The Atkins Diet is legendary. It is one of the few diets that caused a kind of mass hysteria. Food manufacturers lined up to bring new lines of low-carb food, and everyone was talking about Atkins.
Dr Robert Atkins passed away in 2003, and since then the super-fad of Atkins has slowly ebbed away. This hasn’t stopped numerous versions of the Atkins diet appearing on the shelves.
In between these dates a myriad of variations on the low-carb theme have appeared.
New Atkins for a New You
Finally, we have The New Atkins for A New You by Dr Eric Westman.
While it seems odd to keep calling the same diet “new” — it demonstrates that nutrition is a field that is constantly changing as new research comes to hand.
What’s so “New” About It”
One of the biggest criticisms of the original was the allowance of large amounts of saturated fats.
People were losing weight, but many had out of control blood lipid levels in the process.
The new atkins diet still promotes eating a high percentage of fats in the diet to promote ketosis, but it now stresses the importance of eating healthy fats.
Saturated fat isn’t cut out completely, but “Atkinites” are instructed to consume fats like olive oil, omega 3 rich oils, while to avoid trans fat.
Exercise guidelines have also changed a bit. In the past many dieters complained about being weak and light headed during exercise while on Atkins.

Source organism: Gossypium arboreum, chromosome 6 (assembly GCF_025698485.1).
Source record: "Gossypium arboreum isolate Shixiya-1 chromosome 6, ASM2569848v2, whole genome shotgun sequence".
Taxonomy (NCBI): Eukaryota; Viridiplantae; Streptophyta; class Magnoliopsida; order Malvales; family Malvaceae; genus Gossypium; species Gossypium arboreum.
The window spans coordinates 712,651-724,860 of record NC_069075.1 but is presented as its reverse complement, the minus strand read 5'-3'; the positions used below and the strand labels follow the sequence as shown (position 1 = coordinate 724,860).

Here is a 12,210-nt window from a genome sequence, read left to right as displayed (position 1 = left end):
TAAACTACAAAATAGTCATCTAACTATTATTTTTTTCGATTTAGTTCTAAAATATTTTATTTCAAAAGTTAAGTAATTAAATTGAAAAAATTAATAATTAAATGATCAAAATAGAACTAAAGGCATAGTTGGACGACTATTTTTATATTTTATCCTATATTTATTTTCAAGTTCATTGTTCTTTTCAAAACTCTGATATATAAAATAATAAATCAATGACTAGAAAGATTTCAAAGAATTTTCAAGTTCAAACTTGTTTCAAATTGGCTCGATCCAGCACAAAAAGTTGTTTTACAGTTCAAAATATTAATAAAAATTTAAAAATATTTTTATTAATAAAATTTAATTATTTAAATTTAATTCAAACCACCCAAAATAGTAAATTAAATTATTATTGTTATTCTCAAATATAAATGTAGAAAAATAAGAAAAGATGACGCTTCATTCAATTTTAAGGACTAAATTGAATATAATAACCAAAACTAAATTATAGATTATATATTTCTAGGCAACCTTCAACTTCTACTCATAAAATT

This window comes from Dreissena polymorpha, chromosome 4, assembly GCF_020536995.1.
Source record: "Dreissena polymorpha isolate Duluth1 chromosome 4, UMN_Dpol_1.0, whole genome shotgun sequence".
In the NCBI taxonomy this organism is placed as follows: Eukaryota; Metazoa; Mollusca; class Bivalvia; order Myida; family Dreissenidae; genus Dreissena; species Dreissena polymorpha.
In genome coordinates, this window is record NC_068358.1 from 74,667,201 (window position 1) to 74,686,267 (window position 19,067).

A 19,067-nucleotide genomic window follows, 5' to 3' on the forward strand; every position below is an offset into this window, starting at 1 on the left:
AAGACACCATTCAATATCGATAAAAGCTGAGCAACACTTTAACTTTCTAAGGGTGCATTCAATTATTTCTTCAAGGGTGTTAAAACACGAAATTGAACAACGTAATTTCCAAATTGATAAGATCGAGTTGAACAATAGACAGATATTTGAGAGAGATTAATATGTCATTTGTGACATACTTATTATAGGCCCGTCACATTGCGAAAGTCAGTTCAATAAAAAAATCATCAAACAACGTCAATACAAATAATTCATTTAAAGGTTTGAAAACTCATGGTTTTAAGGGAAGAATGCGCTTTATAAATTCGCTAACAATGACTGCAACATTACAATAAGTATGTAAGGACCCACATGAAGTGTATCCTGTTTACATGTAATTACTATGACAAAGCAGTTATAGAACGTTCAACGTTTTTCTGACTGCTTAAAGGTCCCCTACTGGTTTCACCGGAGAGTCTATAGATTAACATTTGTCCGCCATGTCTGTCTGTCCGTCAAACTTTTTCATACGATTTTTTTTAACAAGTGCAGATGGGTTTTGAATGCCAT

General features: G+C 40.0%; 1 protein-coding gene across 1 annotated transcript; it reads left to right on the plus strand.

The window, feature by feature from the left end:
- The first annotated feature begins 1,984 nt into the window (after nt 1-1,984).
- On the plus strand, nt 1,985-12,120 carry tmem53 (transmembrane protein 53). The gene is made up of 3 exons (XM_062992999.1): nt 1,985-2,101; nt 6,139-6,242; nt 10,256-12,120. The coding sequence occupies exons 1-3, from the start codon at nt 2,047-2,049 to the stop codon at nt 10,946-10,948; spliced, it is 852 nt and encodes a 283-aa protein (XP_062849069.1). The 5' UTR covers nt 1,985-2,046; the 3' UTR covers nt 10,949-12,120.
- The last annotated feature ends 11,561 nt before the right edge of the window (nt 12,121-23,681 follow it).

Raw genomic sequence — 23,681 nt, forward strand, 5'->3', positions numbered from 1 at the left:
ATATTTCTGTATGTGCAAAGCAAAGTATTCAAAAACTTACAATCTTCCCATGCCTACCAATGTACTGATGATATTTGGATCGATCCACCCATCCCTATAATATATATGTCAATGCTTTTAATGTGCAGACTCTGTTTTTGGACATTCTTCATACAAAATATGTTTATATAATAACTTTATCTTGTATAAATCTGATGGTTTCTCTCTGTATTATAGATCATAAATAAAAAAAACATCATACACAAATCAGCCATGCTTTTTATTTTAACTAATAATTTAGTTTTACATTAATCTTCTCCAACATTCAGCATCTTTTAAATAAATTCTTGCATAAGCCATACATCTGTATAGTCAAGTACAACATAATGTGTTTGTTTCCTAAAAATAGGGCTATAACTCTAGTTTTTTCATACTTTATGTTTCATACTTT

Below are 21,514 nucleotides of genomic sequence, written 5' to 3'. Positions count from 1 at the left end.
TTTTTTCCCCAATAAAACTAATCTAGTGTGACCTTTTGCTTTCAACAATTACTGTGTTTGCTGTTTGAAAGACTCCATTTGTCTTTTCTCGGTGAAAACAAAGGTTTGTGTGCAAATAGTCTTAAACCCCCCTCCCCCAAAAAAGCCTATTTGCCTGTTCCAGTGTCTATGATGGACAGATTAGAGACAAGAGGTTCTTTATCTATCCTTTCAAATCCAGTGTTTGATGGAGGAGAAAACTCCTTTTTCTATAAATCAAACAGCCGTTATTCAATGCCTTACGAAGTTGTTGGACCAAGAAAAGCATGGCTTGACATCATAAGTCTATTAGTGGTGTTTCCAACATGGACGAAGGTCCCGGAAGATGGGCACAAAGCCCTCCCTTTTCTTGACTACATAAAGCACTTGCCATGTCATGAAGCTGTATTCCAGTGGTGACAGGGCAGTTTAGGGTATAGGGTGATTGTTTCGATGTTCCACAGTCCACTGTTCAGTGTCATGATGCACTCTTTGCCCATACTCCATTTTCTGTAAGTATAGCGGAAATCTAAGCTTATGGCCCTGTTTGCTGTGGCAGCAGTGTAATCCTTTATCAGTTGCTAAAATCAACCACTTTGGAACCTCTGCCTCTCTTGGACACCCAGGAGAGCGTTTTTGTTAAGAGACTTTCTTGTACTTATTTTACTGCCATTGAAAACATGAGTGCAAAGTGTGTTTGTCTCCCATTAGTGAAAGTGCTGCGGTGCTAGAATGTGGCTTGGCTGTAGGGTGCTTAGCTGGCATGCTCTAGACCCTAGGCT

Now dieters are instructed to increase their daily net carb intake as their exercise levels increase to avoid potential undesired symptoms.
The latest Atkins revision includes information from over 80 references that make up the body of research undertaken in the field of low-carbohydrate diets.
While the new Atkins diet seems like a healthier approach to low carb dieting it still has some drawbacks.
I think the biggest is the addition and promotion of their huge line of processed food products with everything from frozen meals and snack bars to desserts.
Notice that their pyramid doesn’t show a single processed product, but their website and retails stores are full of Atkins Advantage products.
I understand that they are trying to make money, but there seems to be a bit of a double standard.
Low carb diets will always have their place, and there is ample evidence to show that a restricted carbohydrate approach leads to weight loss.
However, it seems that (like many restrictive diets) the fall-off rate is high. It’s hard to stick to, and long-term results are varied.